The British-built Ai-Da the robot artist, created by Aidan Meller and exhibited at the Design Museum last year, has been released after being impounded in Egypt. Border guards seized the artwork after suspicion was raised concerning her modem and inbuilt camera and the possibility of it being used for espionage. Authorities detained Ai-Da, named for the mathematician Ada Lovelace, for ten days at customs and border control.
The work is set to star in a sculpture exhibition taking place at the Great Pyramid of Giza, the first of its type in 4,500 years. The UK’s Embassy in Cairo is said to be pleased that the case has been resolved. “The Embassy is glad to see that Ai-Da the artist robot has now been cleared through customs,” they added in a statement. “Customs clearance procedures can be lengthy and are required before the importation of any artworks or IT equipment.” The exhibition, “Forever Is Now” runs until 7 November. Ai-Da’s clay sculpture addresses an interpretation of the Greek’ riddle of the sphinx.’
Gillian Wearing Creates Statue Of Photographer Diane Arbus
A life-size bronze sculpture of the ground-breaking photographer Diane Arbus by the British artist Gillian Wearing has been unveiled in New York.
This is not the first but the third major public sculpture by the Conceptual artist Wearing. Others depict Suffragist leader Millicent Fawcett in Parliament Square London and the first of these dismal creations, located in Birmingham, represents a ‘two mummy’ family. I have the utmost regard for the inclusive nature of these three works; however, the concepts inhabit the sort of soulless bronze shells endemic of most modern public sculptures. A plaque on the statue bears a quote by Arbus: “If you scrutinise reality closely enough, if in some way you really, really get to it, it becomes fantastic.” This banal work is a contradiction of Arbus and her lifework. Next time just print it!
Arbus was a lifelong New Yorker and often frequented Central Park, where she made photographs of everyday people. Wearing’s sculpture is on view in Doris C. Freedman Plaza at the southeast entrance to the park. The installation coincides with the Solomon R. Guggenheim Museum retrospective, Gillian Wearing: Wearing Masks, on view from 5 November 2021, to 4 April 2022. Diane Arbus shines a light on Wearing’s public art practice and is on view from 20 October 2021, through 14 August 2022, at Doris C. Freedman Plaza.
Spectacular Munch Museum Opens In Oslo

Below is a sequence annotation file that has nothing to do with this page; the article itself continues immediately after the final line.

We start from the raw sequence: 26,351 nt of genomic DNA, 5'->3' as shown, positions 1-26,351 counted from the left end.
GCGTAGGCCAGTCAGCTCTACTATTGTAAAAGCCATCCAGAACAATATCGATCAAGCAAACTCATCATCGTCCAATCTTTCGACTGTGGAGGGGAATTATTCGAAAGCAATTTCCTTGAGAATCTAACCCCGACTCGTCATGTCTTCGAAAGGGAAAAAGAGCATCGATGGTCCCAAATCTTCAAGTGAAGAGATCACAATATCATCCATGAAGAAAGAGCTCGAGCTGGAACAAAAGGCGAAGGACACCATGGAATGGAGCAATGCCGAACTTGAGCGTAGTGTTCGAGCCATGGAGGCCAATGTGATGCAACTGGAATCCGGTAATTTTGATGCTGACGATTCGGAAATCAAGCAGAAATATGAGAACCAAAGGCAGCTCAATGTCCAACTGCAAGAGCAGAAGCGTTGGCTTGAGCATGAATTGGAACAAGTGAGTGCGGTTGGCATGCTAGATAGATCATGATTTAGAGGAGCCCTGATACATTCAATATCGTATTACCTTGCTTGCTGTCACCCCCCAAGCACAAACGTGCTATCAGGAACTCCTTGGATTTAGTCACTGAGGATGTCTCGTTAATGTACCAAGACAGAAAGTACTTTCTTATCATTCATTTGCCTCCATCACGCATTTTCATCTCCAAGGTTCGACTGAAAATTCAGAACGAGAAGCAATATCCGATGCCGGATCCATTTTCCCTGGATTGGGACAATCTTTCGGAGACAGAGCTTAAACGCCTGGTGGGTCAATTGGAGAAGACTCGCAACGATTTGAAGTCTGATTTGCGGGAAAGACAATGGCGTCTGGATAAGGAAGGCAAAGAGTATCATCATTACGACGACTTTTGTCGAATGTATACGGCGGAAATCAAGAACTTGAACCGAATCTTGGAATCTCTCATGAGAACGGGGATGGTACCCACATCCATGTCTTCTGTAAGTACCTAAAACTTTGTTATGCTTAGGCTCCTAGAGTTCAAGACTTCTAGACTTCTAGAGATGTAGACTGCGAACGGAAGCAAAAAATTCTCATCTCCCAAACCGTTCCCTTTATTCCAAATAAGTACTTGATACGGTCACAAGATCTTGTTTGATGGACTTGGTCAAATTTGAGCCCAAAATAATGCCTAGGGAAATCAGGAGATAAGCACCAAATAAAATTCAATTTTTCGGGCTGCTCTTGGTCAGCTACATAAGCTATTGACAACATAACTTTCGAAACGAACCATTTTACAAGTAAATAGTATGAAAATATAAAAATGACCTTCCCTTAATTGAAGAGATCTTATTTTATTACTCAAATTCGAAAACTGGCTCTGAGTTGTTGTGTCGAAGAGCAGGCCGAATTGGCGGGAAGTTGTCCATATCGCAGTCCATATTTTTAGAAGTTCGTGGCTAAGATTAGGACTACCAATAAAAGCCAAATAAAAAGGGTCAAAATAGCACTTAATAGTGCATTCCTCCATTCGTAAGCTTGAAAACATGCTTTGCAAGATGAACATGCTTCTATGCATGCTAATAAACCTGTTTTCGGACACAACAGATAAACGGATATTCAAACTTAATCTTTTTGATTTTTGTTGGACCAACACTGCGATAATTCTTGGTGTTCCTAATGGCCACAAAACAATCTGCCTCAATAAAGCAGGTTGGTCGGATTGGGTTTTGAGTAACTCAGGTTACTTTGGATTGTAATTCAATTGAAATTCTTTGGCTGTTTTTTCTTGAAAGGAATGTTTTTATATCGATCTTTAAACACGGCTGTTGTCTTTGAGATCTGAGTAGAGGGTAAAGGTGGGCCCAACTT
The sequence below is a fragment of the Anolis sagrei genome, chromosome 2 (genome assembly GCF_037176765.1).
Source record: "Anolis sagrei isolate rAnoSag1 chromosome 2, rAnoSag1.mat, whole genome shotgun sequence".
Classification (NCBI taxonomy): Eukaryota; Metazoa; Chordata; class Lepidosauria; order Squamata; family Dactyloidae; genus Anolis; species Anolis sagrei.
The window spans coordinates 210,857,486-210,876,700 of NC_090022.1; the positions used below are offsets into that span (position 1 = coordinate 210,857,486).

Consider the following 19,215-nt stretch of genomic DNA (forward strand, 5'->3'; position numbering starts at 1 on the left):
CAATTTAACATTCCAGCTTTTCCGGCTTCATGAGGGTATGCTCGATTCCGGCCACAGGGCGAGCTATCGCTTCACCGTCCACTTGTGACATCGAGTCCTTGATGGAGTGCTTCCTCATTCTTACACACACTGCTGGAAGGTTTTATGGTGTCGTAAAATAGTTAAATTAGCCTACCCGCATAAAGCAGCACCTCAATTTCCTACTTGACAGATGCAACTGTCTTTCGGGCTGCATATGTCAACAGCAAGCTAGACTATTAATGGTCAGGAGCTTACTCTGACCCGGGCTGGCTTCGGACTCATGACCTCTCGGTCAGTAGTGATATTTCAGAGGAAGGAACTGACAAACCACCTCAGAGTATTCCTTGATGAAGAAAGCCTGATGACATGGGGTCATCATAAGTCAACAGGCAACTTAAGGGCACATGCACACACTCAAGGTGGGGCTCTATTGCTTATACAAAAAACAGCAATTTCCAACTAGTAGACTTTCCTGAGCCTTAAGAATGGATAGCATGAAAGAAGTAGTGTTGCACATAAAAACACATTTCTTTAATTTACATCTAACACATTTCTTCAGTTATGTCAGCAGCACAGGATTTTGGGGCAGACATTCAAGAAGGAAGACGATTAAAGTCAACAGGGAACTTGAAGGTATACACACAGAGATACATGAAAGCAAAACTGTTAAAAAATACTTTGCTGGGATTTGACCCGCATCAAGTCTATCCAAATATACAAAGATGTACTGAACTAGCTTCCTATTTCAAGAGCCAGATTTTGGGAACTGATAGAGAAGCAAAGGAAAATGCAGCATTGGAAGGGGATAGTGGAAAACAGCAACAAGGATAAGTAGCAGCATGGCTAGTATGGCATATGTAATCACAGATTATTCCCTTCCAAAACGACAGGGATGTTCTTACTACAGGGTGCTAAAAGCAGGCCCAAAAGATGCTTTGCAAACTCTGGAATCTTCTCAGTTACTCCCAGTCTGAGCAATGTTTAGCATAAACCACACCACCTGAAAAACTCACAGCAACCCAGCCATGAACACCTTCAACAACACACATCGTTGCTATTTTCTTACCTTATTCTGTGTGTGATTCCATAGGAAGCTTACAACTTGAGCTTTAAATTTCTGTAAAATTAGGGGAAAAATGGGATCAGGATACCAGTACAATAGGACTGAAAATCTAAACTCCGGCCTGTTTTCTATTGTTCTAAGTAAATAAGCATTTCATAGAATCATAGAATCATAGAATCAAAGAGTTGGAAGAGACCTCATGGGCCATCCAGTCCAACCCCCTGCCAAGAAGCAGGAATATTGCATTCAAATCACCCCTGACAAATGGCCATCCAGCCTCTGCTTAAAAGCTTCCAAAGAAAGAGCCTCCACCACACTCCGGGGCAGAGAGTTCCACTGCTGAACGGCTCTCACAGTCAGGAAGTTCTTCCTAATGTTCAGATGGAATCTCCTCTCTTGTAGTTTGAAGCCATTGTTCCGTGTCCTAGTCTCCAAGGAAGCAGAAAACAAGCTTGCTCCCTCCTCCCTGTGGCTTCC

The new MUNCH Museum officially opens to the public today, Friday 22 October 2021, in Oslo. It is five times the size of the original building allowing visitors to see the most comprehensive collection of the artist’s work across 11 floors. T
The galleries are 26,313 square metres of spaces located on the edge of the Fjord. Estudio Herreros created the new museum on the waterfront, transforming the city’s skyline. The top floor opens up into an observation area, offering some of Oslo’s most spectacular views. The perforated, translucent aluminium façade reflects the changing colours and conditions of the Oslo skies. The new building has been created to nod to Edvard Munch’s connection to the Norwegian landscape and his penchant for painting outside in all seasons.
MUNCH’s collection, the core of which Edvard Munch donated to the city of Oslo upon his death, includes over half of Munch’s known works, including over 26,700 paintings, prints, photographs, drawings and watercolours by the artist, ranging from 1873 to 1944.
While Munch is best-known for The Scream, he also experimented with various media and techniques at the edge of modernism. In addition to the paintings, watercolours and woodblock prints for which he is best known, Munch bought a Kodak camera in 1902 and is recognised today as one of the first artists to experiment with self- portrait photography.
The museum’s collection also includes thousands of other items included in Edvard Munch’s original bequest to the city such as his printing plates and lithographic stones as well as thousands of letters and approximately 10,000 objects from his own personal belongings.
As well as allowing for greater opportunities to showcase Edvard Munch’s artworks, the new museum also hosts major temporary exhibitions by both Norwegian and international artists, exploring Munch’s enduring influence on generations of artists that have followed.
Tracey Emin / Edvard Munch: The Loneliness of the Soul – 22 October 2021 – 2 January 2022
In her first major Scandinavian exhibition and the first exhibition to inaugurate the new museum, The Loneliness of the Soul explores Edvard Munch’s influence on Tracey Emin and how his oeuvre has shaped her work over several decades.
Showcasing Emin’s enduring fascination with Munch, this exhibition, curated by Kari Brandtzæg, allows for a dialogue between the two artists, with new works by Emin shown alongside pieces by Munch from the museum collection which Emin has personally selected.
The exhibition focuses on her work in painting, sculpture and neon text over the last decade, and also includes a selection of her early artworks, including My Bed (1998). Illustrating the profound impact that Munch’s artwork has had on Emin’s career, the exhibition brings to light Munch’s relevance for leading artists working today.